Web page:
In any transformation scenario, business buy-in is essential and achieved only with a solid business case and clear value creation — especially critical to define upfront for new implementations. The more a company veer toward new implementations, the stronger the business needs to own and drive the project.
It’s no surprise that business leaders are often reluctant to create a business case for changing legacy systems, as it appears to be an IT topic without any choice. On the upside, developing a business case for ERP transformation may reveal the fact that there’s no need to re-engineer legacy business processes entirely, and instead to integrate smaller adaptations.
II. The liberation of data can be achieved without a new implementation
Even if a full business process redesign won’t be required, we believe that companies need to liberate data and augment core business process in an additional digital layer to increase overall flexibility to fulfill business requirements.
The BCG Data and Digital Platform framework suggests a multi-layered architecture to enable building digital use-cases at scale. ERPs are key elements of the “Core Transaction Layer” of the framework as key building block for digital architectures, and to provide crucial inputs to the data layer. To harness the full benefit of a modernized ERP system, as part of DDP-ready IT, a use-case driven approach to implement ERP and DDP in parallel can help realize benefits early in the process.
The liberation of data from the “Core Transaction Layer” through the “Data Layer” is crucial for future readiness of your enterprise architecture – particularly to flexibility build data-driven use cases with the use of state-of-the-art technologies in the “Smart Business Layer”. However, considering the layered approach outlined above, this can be achieved without implementing a new ERP system from scratch.
III. SAP S/4 HANA enables usage of new technologies for any implementation scenario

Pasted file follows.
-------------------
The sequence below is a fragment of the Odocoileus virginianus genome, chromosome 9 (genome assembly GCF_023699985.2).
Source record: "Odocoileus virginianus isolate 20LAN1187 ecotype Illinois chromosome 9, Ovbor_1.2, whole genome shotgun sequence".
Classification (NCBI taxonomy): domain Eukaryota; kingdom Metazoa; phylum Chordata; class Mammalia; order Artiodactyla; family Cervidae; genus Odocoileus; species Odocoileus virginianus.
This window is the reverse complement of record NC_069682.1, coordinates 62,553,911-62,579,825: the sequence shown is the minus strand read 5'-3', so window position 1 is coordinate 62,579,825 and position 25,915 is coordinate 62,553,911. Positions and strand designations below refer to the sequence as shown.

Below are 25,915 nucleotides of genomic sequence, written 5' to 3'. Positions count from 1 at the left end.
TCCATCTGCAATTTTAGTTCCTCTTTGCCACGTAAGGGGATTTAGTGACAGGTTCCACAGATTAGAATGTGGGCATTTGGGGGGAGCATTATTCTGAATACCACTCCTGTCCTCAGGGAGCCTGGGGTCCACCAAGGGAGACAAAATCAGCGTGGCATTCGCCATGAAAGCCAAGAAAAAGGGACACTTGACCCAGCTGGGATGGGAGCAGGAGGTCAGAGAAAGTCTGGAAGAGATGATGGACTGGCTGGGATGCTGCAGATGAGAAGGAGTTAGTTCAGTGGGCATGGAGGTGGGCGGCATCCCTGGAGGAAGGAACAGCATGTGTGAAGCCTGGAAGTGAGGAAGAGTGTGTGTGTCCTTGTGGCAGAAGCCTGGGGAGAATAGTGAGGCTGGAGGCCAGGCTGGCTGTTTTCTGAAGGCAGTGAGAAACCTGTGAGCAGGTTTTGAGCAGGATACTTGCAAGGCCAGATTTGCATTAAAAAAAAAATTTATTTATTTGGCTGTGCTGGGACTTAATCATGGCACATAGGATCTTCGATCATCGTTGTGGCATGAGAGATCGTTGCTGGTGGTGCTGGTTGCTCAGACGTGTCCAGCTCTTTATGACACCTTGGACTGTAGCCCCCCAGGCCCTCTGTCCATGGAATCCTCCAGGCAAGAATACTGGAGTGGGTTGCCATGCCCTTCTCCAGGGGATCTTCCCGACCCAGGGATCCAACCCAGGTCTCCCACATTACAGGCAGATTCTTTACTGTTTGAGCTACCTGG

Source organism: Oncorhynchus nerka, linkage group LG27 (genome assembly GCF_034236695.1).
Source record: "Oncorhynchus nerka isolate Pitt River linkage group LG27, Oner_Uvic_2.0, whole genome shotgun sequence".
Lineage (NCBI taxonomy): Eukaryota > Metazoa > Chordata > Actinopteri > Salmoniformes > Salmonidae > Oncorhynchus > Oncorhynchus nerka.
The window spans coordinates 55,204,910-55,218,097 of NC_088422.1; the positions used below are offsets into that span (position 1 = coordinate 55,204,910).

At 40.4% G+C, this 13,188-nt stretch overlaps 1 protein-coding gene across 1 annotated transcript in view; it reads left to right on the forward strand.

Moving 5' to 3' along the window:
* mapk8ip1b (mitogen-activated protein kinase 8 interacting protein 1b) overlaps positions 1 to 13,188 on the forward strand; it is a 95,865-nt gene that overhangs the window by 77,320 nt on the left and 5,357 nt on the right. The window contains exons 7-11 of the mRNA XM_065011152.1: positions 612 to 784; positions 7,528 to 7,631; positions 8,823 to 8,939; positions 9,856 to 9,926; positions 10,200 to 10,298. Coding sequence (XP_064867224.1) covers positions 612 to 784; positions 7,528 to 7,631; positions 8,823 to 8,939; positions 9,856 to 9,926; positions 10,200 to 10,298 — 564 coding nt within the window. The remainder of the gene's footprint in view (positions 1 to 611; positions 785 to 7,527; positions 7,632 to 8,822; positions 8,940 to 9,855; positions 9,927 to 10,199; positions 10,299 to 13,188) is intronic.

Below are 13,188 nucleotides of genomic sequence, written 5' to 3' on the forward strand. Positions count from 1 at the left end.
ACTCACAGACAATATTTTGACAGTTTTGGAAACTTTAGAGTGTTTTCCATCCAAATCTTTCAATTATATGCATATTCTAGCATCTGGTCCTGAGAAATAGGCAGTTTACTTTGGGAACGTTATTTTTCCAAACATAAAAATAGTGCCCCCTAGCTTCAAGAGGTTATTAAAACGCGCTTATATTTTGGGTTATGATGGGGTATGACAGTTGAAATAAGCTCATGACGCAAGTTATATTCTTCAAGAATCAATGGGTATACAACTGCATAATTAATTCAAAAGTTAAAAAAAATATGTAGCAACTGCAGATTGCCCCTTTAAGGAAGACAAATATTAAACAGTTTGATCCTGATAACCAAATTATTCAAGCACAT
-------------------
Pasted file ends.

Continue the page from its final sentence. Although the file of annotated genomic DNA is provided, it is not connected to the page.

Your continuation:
The adoption of new technologies such as artificial intelligence and IoT are often the cornerstones of an enterprise-wide digital transformation. While companies don’t need a new implementation imminently, the new modular S/4HANA platform does allow for easier implementation of digital use cases based on off the shelf innovations.
A conversion is an ideal opportunity to transform the legacy ERP, step-by-step, into a lean “digital core.” After the technical conversion, legacy complexity can iteratively be removed while new innovations can be developed, outside the lean core — thereby moving differentiating functionalities into the “Smart Business Layer”. These amplifying customizations and developments can be built using low code / no code tools such as Mendix on cloud technologies such as SAP Cloud Platform or the hyperscaler of your choice, including the preferred SAP partners AWS, Microsoft Azure, Google Cloud and Alibaba Cloud.
IV. The evolution of tools makes conversions more appealing
Historically, SAP or non-SAP legacy ERP transformations were extremely complex endeavors. The identification of custom objects and data migration were time-consuming, manual activities. This meant increased risk of custom developments or specific data objects being inadvertently overlooked.
Fortunately, tooling for migrations and conversions have matured dramatically in the last few years. This includes standard SAP migration solutions and supporting tools — SAP readiness check, SAP Transformation Navigator, SAP Migration Cockpit — and 3rd party accelerators. Tooling makes conversion and hybrid approaches more effective and efficient. Tooling maturity affords simplification of overall migration, reducing time-to-market and total cost.
In sum, there is no right or wrong approach to ERP transformations. For the reasons we’ve delineated above, any S/4 transformation must convince stakeholders with a proper, sustainable business case; and the case for new implementations should be critically examined and challenged.
Key to a successful transformation: The BCG Data and Digital Platform framework
(1) based on BCG Platinion project experience
(2) based on ‘Mapping Your Journey to SAP S/4HANA- A Practical Guide for Senior IT Leadership’, March 2020
About the Authors
Pierre SchatlowskiAssociate Director
Pierre is a senior expert in the topics ERP architecture, S/4HANA strategy, IT transformation, IT governance/organization, IT management and IT cost cutting. Pierre joined BCG Platinion in 2014 from SAP where he was working as an ERP implementation consultant.
Ruben is an expert on Data & Digital Platforms, large-scale ERP transformations and IT Architecture. Prior to BCG Platinion, Ruben worked as an ERP implementation consultant at a System Integrator. He is a SAP Certified Associate on SAP S/4HANA Implementation Scenarios for Architects.
Paul is an expert on digitalization, e-commerce and commodity trading, especially on process and IT landscape. He has supported clients from different industries with IT strategy formulation, restructuring as well as conceptualization and steering of project implementations.